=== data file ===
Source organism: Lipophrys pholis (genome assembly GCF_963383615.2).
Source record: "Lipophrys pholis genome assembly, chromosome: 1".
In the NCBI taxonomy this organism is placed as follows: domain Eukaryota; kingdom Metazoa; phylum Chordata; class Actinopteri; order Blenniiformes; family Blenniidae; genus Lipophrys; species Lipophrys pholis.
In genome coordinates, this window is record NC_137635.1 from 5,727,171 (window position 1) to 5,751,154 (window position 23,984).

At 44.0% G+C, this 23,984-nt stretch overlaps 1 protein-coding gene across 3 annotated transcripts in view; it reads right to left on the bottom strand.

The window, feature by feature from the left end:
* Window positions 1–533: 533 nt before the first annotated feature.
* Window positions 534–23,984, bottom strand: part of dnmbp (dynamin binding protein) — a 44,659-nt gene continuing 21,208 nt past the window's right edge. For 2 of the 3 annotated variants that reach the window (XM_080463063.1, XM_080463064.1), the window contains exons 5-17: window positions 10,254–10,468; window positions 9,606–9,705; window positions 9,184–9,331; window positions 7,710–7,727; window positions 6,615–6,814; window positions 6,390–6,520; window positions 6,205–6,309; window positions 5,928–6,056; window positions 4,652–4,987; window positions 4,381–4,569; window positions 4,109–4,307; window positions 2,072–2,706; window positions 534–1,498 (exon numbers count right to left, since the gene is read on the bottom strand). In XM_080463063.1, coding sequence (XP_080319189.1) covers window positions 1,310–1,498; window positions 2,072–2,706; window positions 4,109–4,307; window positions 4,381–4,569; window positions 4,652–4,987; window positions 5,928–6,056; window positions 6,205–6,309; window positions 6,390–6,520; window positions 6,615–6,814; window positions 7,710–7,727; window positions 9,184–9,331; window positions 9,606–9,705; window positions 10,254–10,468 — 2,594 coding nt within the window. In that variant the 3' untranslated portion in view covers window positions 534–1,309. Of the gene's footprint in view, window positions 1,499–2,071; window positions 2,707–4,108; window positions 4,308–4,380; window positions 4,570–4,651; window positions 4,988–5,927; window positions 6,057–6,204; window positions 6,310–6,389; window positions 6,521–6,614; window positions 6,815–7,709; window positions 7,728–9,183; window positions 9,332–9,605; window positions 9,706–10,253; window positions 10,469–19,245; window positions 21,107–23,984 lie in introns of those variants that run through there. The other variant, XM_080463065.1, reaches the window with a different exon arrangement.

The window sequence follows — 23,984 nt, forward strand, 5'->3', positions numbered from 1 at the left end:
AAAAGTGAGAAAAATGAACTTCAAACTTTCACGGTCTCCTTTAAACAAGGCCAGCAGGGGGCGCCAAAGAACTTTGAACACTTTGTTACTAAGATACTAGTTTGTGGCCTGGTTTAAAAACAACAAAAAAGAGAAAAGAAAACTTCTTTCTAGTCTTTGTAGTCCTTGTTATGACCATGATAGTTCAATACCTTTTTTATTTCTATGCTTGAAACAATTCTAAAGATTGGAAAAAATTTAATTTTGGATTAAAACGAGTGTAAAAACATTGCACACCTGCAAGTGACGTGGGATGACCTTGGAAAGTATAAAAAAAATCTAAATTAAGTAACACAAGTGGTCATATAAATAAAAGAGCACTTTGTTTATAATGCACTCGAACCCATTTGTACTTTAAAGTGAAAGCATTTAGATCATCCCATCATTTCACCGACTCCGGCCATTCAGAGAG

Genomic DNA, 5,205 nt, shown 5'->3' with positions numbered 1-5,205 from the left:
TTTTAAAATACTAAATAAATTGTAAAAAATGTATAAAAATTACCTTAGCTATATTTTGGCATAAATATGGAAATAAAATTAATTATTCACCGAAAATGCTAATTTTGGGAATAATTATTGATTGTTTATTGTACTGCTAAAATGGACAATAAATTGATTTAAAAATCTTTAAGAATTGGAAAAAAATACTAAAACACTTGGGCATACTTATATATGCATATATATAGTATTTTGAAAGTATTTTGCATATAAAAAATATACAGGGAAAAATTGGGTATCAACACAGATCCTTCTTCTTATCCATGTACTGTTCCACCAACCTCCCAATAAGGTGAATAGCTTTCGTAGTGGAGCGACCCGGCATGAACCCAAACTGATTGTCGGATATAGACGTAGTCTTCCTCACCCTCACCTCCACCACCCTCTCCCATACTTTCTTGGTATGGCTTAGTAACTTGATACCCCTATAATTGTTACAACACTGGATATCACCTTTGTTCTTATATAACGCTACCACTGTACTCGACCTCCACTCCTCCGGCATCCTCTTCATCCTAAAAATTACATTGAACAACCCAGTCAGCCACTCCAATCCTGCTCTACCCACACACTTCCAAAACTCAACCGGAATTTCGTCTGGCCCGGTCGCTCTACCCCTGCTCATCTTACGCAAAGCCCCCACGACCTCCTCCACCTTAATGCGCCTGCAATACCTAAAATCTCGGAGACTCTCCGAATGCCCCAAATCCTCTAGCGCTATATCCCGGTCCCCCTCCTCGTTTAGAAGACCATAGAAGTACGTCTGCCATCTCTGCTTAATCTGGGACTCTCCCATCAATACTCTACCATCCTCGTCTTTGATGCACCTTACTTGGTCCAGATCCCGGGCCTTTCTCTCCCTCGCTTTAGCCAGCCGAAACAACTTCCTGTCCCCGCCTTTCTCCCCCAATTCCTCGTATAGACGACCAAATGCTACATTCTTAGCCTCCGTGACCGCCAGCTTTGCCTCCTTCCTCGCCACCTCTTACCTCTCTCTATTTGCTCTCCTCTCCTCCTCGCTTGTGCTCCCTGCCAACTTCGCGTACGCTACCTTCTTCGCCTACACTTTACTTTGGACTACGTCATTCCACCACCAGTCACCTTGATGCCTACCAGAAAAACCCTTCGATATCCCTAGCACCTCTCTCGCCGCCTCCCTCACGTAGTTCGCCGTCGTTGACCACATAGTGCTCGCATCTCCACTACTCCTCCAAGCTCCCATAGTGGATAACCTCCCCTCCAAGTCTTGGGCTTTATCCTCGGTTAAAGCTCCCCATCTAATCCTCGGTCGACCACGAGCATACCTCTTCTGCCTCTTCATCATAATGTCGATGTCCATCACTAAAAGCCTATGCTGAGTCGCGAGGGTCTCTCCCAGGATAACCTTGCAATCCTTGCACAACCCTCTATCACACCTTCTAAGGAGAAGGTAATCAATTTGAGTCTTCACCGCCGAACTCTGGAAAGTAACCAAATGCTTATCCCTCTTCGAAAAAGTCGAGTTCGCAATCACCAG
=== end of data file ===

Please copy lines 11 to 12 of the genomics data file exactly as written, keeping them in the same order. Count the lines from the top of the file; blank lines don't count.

Genomic DNA, 5,205 nt, shown 5'->3' with positions numbered 1-5,205 from the left:
TTTTAAAATACTAAATAAATTGTAAAAAATGTATAAAAATTACCTTAGCTATATTTTGGCATAAATATGGAAATAAAATTAATTATTCACCGAAAATGCTAATTTTGGGAATAATTATTGATTGTTTATTGTACTGCTAAAATGGACAATAAATTGATTTAAAAATCTTTAAGAATTGGAAAAAAATACTAAAACACTTGGGCATACTTATATATGCATATATATAGTATTTTGAAAGTATTTTGCATATAAAAAATATACAGGGAAAAATTGGGTATCAACACAGATCCTTCTTCTTATCCATGTACTGTTCCACCAACCTCCCAATAAGGTGAATAGCTTTCGTAGTGGAGCGACCCGGCATGAACCCAAACTGATTGTCGGATATAGACGTAGTCTTCCTCACCCTCACCTCCACCACCCTCTCCCATACTTTCTTGGTATGGCTTAGTAACTTGATACCCCTATAATTGTTACAACACTGGATATCACCTTTGTTCTTATATAACGCTACCACTGTACTCGACCTCCACTCCTCCGGCATCCTCTTCATCCTAAAAATTACATTGAACAACCCAGTCAGCCACTCCAATCCTGCTCTACCCACACACTTCCAAAACTCAACCGGAATTTCGTCTGGCCCGGTCGCTCTACCCCTGCTCATCTTACGCAAAGCCCCCACGACCTCCTCCACCTTAATGCGCCTGCAATACCTAAAATCTCGGAGACTCTCCGAATGCCCCAAATCCTCTAGCGCTATATCCCGGTCCCCCTCCTCGTTTAGAAGACCATAGAAGTACGTCTGCCATCTCTGCTTAATCTGGGACTCTCCCATCAATACTCTACCATCCTCGTCTTTGATGCACCTTACTTGGTCCAGATCCCGGGCCTTTCTCTCCCTCGCTTTAGCCAGCCGAAACAACTTCCTGTCCCCGCCTTTCTCCCCCAATTCCTCGTATAGACGACCAAATGCTACATTCTTAGCCTCCGTGACCGCCAGCTTTGCCTCCTTCCTCGCCACCTCTTACCTCTCTCTATTTGCTCTCCTCTCCTCCTCGCTTGTGCTCCCTGCCAACTTCGCGTACGCTACCTTCTTCGCCTACACTTTACTTTGGACTACGTCATTCCACCACCAGTCACCTTGATGCCTACCAGAAAAACCCTTCGATATCCCTAGCACCTCTCTCGCCGCCTCCCTCACGTAGTTCGCCGTCGTTGACCACATAGTGCTCGCATCTCCACTACTCCTCCAAGCTCCCATAGTGGATAACCTCCCCTCCAAGTCTTGGGCTTTATCCTCGGTTAAAGCTCCCCATCTAATCCTCGGTCGACCACGAGCATACCTCTTCTGCCTCTTCATCATAATGTCGATGTCCATCACTAAAAGCCTATGCTGAGTCGCGAGGGTCTCTCCCAGGATAACCTTGCAATCCTTGCACAACCCTCTATCACACCTTCTAAGGAGAAGGTAATCAATTTGAGTCTTCACCGCCGAACTCTGGAAAGTAACCAAATGCTTATCCCTCTTCGAAAAAGTCGAGTTCGCAATCACCAG